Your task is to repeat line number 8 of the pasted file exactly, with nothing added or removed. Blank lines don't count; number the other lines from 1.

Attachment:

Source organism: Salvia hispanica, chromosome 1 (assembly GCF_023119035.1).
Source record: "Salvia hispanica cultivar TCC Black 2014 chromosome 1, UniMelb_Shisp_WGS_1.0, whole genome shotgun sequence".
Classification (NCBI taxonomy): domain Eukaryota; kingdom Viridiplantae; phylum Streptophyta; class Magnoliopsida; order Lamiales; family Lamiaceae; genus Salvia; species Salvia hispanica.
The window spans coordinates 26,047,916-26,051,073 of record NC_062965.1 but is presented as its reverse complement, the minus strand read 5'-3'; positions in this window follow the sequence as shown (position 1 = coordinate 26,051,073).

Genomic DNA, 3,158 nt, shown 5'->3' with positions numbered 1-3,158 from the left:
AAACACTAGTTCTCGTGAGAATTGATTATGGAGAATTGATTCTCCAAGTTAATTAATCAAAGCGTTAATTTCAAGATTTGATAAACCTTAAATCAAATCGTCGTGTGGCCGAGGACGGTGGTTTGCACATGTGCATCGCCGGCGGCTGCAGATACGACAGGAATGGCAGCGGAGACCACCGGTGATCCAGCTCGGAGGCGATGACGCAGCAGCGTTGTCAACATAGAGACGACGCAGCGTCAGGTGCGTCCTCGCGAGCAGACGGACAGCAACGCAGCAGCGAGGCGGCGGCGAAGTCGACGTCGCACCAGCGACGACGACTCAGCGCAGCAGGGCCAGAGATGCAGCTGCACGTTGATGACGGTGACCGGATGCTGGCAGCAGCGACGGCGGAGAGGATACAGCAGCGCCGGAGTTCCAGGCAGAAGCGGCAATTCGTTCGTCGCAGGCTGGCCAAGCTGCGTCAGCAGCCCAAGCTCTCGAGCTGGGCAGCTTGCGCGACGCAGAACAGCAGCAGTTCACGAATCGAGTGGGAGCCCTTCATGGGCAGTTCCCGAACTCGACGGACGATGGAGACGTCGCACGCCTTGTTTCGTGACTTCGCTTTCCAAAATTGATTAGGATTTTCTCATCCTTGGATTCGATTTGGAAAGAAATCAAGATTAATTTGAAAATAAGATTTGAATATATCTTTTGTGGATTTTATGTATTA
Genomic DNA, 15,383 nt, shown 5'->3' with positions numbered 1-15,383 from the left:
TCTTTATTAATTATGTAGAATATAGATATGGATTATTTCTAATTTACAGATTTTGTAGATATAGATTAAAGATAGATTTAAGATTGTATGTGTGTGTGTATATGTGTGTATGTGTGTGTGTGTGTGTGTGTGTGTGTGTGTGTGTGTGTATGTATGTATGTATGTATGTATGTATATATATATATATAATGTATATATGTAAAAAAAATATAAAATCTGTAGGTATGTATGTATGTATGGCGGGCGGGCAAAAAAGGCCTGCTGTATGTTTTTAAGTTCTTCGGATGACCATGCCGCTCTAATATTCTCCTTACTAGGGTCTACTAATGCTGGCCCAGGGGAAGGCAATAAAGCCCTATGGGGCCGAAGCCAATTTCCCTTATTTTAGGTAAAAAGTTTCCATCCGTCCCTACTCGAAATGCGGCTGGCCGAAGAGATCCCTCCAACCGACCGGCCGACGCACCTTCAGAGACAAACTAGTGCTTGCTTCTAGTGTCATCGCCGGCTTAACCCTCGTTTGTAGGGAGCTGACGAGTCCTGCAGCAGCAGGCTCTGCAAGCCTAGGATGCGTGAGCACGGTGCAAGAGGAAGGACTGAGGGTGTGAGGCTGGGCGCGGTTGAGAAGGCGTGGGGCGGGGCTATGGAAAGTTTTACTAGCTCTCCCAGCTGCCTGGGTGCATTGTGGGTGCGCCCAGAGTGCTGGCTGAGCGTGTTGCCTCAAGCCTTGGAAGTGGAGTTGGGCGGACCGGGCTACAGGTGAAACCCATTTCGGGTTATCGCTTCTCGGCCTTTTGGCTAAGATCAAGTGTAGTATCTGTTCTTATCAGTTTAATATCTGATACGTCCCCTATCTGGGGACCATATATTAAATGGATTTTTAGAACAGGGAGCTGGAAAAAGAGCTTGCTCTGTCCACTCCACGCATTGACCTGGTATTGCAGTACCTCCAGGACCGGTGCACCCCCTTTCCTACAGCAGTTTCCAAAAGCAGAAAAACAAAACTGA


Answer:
TCTTTATTAATTATGTAGAATATAGATATGGATTATTTCTAATTTACAGATTTTGTAGATATAGATTAAAGATAGATTTAAGATTGTATGTGTGTGTGTATATGTGTGTATGTGTGTGTGTGTGTGTGTGTGTGTGTGTGTGTGTGTGTATGTATGTATGTATGTATGTATGTATATATATATATATAATGTATATATGTAAAAAAAATATAAAATCTGTAGGTATGTATGTATGTATGGCGGGCGGGCAAAAAAGGCCTGCTGTATGTTTTTAAGTTCTTCGGATGACCATGCCGCTCTAATATTCTCCTTACTAGGGTCTACTAATGCTGGCCCAGGGGAAGGCAATAAAGCCCTATGGGGCCGAAGCCAATTTCCCTTATTTTAGGTAAAAAGTTTCCATCCGTCCCTACTCGAAATGCGGCTGGCCGAAGAGATCCCTCCAACCGACCGGCCGACGCACCTTCAGAGACAAACTAGTGCTTGCTTCTAGTGTCATCGCCGGCTTAACCCTCGTTTGTAGGGAGCTGACGAGTCCTGCAGCAGCAGGCTCTGCAAGCCTAGGATGCGTGAGCACGGTGCAAGAGGAAGGACTGAGGGTGTGAGGCTGGGCGCGGTTGAGAAGGCGTGGGGCGGGGCTATGGAAAGTTTTACTAGCTCTCCCAGCTGCCTGGGTGCATTGTGGGTGCGCCCAGAGTGCTGGCTGAGCGTGTTGCCTCAAGCCTTGGAAGTGGAGTTGGGCGGACCGGGCTACAGGTGAAACCCATTTCGGGTTATCGCTTCTCGGCCTTTTGGCTAAGATCAAGTGTAGTATCTGTTCTTATCAGTTTAATATCTGATACGTCCCCTATCTGGGGACCATATATTAAATGGATTTTTAGAACAGGGAGCTGGAAAAAGAGCTTGCTCTGTCCACTCCACGCATTGACCTGGTATTGCAGTACCTCCAGGACCGGTGCACCCCCTTTCCTACAGCAGTTTCCAAAAGCAGAAAAACAAAACTGA